Pharmacy benefit managers (PBMs) typically offer clients value-added, member-facing tools designed to help members manage prescriptions, make more sense of their pharmacy benefit, and maybe save a few bucks. What else can you ask for?
Quite a bit, actually. If member tools are a factor in your PBM decision, or you’re considering an independent pharmacy benefit solution, ask your team and consultant 10 important questions:
1) How comprehensive are the savings suggestions?
PBM tools usually show cost-saving options for many common medications. Suggestions are typically brand-to-generic switches, fulfillment changes, and sometimes a clinical alternative or two. The latter may require a little digging by the member. And, historically, PBMs don’t dig too deep into the suggestion well. A member might never see a generic-to-generic opportunity, or a brand combination drug split into two low-cost generics, or any less common but clinically sound option.
2) Is there proactive member outreach?
Rx Savings Solutions claims analysis shows time and again that a majority of people on maintenance medications have some lower-cost option available on their formulary. Whether it can save them $5 or $500, how would they know if they never found their way to the tool?
3) What are the engagement and outreach touch points?
Member populations are more demographically and technologically diverse than most people realize. If the only way to engage with the tool is through a desktop or mobile app, that may automatically limit access for non-digital natives or “unwired” populations. Ask about alternative engagement points, such as direct mail, SMS/text messaging, and phone access.
4) Is there dedicated member support, and how do members rate it?
Even the best tool and user experience can’t eliminate the confusion in pharmacy benefits. Members will always have questions and problems that only trained experts can resolve. Inquire about contact centers—if they’re separate from the PBM’s primary member services—and ask about things like physical location, average wait times and NPS scores.
5) How are prescription changes handled at the prescriber level?
Clinical alternatives usually represent the most substantial cost savings available from most formularies. Savings can only be captured if the prescriber approves the switch, something many members are reluctant to pursue. Ask if a member can request approval through the tool, or whether the PBM has an established channel for prescriber outreach.
6) How do members find and use the tool?
They shouldn’t have to Google it. However, PBMs may have multiple tools for different purposes. Some may be rebranded or replaced from one year to the next. Desktop access should be in a familiar place, but also ask if there’s a mobile app so users can check out-of-pocket price for a drug their doctor is about to prescribe. Are alternatives shown that they can ask about beforehand? Can a user check different pharmacies’ prices before the script is called in?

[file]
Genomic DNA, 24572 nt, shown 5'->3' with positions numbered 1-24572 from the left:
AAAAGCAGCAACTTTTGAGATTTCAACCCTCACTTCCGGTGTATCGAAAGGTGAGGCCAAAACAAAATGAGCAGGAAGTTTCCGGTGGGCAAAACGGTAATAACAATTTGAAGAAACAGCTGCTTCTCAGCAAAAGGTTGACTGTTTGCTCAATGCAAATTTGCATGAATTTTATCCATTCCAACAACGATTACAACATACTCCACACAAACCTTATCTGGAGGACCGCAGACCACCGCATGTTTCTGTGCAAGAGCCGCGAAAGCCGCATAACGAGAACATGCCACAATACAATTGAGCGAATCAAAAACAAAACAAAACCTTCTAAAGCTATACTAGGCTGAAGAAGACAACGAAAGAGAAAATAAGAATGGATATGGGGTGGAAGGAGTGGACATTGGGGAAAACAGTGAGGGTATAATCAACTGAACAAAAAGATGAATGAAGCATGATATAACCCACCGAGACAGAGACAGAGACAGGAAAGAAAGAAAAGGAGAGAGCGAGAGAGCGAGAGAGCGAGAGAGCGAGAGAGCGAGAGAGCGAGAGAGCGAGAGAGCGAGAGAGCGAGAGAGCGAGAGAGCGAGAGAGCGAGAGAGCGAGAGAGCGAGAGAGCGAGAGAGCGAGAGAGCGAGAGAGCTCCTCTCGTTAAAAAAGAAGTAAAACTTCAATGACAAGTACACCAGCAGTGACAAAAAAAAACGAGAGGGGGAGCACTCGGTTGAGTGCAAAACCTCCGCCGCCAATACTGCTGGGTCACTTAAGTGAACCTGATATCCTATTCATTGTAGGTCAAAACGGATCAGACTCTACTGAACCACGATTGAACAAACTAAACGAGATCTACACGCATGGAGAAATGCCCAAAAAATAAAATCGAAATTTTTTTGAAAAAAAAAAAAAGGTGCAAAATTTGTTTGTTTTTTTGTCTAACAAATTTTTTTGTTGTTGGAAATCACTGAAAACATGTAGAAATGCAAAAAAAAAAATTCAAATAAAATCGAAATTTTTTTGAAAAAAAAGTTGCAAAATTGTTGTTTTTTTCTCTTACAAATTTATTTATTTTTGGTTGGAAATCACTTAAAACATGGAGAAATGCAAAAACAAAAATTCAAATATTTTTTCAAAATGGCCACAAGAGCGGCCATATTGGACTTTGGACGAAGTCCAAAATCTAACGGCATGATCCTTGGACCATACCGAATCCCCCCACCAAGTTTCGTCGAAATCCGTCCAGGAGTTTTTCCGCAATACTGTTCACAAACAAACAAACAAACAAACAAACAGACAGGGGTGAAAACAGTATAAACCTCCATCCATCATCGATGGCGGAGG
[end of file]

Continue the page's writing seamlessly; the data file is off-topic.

7) Is the tool integrated with your plan design and point solutions?
Ideally, the tool should be accessible through your health plan’s member portal without additional login credentials. Medical and pharmacy plan data integration will paint the most accurate price picture for the member, especially if it accounts for deductible phase. Integration with health benefit solutions puts actionable information in more places and makes for a seamless experience.
8) How are specialty medications handled and presented?
Depending on the specialty medication and the member’s plan design, a member could see whether the drug is covered, subject to prior authorization or step therapy, and maybe the price for a competing brand drug. Often absent are suggested generics for multisource specialty drugs, which can carry the lowest price-tags for the member and the plan.
9) What sort of reporting is included? How do you know if the tool is working?
If the tool is a value-add, chances are there won’t be metrics reported on member engagement, conversion rate, member and plan savings, adherence or other trends. It might be a tough ask for monthly, in-depth reporting from a free service. Still, it’s worth seeing if your members and plan are seizing opportunities or missing them.
10) Which member experience would you prefer?
Finally, ask to give prospective tools a thorough test drive rather than rely on slides or a demo. Put yourself in your members’ shoes. Determine how easy or difficult the user experience would be for the least tech savvy in your population. If you were trying to manage prescriptions and reduce your household bill, would it really help you?
Yes, there’s a lot to ask and factors to evaluate. It’s important research to conduct in today’s benefits landscape. How else do you measure true ROI on a $0 investment?